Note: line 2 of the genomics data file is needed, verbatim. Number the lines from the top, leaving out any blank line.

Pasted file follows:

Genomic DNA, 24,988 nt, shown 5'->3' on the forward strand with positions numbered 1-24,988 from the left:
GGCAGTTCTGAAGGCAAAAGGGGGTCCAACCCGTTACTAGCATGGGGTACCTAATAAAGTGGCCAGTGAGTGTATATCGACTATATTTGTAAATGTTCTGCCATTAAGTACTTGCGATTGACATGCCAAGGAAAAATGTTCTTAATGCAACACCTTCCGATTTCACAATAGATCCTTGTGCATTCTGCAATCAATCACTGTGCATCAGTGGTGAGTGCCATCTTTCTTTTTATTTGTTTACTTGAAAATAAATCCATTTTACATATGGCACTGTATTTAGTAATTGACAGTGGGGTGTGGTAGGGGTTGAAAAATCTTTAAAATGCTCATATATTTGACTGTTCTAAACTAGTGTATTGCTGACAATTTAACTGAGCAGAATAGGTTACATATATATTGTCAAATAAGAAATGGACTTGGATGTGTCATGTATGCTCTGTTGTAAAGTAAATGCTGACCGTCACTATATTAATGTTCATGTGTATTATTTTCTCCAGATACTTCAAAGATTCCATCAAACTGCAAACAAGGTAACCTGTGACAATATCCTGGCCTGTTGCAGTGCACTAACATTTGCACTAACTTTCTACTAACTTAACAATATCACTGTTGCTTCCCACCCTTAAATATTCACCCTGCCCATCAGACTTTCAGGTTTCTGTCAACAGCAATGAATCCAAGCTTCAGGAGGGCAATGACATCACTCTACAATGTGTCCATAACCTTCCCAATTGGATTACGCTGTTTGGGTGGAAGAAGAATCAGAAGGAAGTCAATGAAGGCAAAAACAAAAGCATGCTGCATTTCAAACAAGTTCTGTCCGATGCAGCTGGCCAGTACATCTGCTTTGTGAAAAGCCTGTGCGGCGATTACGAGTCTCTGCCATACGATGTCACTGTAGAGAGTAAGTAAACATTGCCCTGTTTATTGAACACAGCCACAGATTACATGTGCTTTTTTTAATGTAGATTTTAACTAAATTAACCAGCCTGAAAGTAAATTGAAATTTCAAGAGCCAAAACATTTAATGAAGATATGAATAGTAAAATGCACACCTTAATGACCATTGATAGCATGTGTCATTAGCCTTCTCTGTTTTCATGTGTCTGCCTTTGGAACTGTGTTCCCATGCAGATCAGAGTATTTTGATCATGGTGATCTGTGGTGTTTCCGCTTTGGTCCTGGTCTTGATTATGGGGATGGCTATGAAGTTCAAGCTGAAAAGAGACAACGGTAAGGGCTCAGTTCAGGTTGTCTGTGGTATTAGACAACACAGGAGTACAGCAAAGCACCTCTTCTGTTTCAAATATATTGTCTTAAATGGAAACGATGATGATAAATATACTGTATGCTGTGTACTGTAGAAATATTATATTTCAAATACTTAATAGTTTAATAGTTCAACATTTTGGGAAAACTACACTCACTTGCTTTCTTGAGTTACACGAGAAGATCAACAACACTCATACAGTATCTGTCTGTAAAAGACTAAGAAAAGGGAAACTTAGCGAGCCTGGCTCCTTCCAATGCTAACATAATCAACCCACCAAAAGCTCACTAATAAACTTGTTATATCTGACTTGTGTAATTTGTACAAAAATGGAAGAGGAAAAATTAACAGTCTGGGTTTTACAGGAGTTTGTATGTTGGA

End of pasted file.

GGCAGTTCTGAAGGCAAAAGGGGGTCCAACCCGTTACTAGCATGGGGTACCTAATAAAGTGGCCAGTGAGTGTATATCGACTATATTTGTAAATGTTCTGCCATTAAGTACTTGCGATTGACATGCCAAGGAAAAATGTTCTTAATGCAACACCTTCCGATTTCACAATAGATCCTTGTGCATTCTGCAATCAATCACTGTGCATCAGTGGTGAGTGCCATCTTTCTTTTTATTTGTTTACTTGAAAATAAATCCATTTTACATATGGCACTGTATTTAGTAATTGACAGTGGGGTGTGGTAGGGGTTGAAAAATCTTTAAAATGCTCATATATTTGACTGTTCTAAACTAGTGTATTGCTGACAATTTAACTGAGCAGAATAGGTTACATATATATTGTCAAATAAGAAATGGACTTGGATGTGTCATGTATGCTCTGTTGTAAAGTAAATGCTGACCGTCACTATATTAATGTTCATGTGTATTATTTTCTCCAGATACTTCAAAGATTCCATCAAACTGCAAACAAGGTAACCTGTGACAATATCCTGGCCTGTTGCAGTGCACTAACATTTGCACTAACTTTCTACTAACTTAACAATATCACTGTTGCTTCCCACCCTTAAATATTCACCCTGCCCATCAGACTTTCAGGTTTCTGTCAACAGCAATGAATCCAAGCTTCAGGAGGGCAATGACATCACTCTACAATGTGTCCATAACCTTCCCAATTGGATTACGCTGTTTGGGTGGAAGAAGAATCAGAAGGAAGTCAATGAAGGCAAAAACAAAAGCATGCTGCATTTCAAACAAGTTCTGTCCGATGCAGCTGGCCAGTACATCTGCTTTGTGAAAAGCCTGTGCGGCGATTACGAGTCTCTGCCATACGATGTCACTGTAGAGAGTAAGTAAACATTGCCCTGTTTATTGAACACAGCCACAGATTACATGTGCTTTTTTTAATGTAGATTTTAACTAAATTAACCAGCCTGAAAGTAAATTGAAATTTCAAGAGCCAAAACATTTAATGAAGATATGAATAGTAAAATGCACACCTTAATGACCATTGATAGCATGTGTCATTAGCCTTCTCTGTTTTCATGTGTCTGCCTTTGGAACTGTGTTCCCATGCAGATCAGAGTATTTTGATCATGGTGATCTGTGGTGTTTCCGCTTTGGTCCTGGTCTTGATTATGGGGATGGCTATGAAGTTCAAGCTGAAAAGAGACAACGGTAAGGGCTCAGTTCAGGTTGTCTGTGGTATTAGACAACACAGGAGTACAGCAAAGCACCTCTTCTGTTTCAAATATATTGTCTTAAATGGAAACGATGATGATAAATATACTGTATGCTGTGTACTGTAGAAATATTATATTTCAAATACTTAATAGTTTAATAGTTCAACATTTTGGGAAAACTACACTCACTTGCTTTCTTGAGTTACACGAGAAGATCAACAACACTCATACAGTATCTGTCTGTAAAAGACTAAGAAAAGGGAAACTTAGCGAGCCTGGCTCCTTCCAATGCTAACATAATCAACCCACCAAAAGCTCACTAATAAACTTGTTATATCTGACTTGTGTAATTTGTACAAAAATGGAAGAGGAAAAATTAACAGTCTGGGTTTTACAGGAGTTTGTATGTTGGA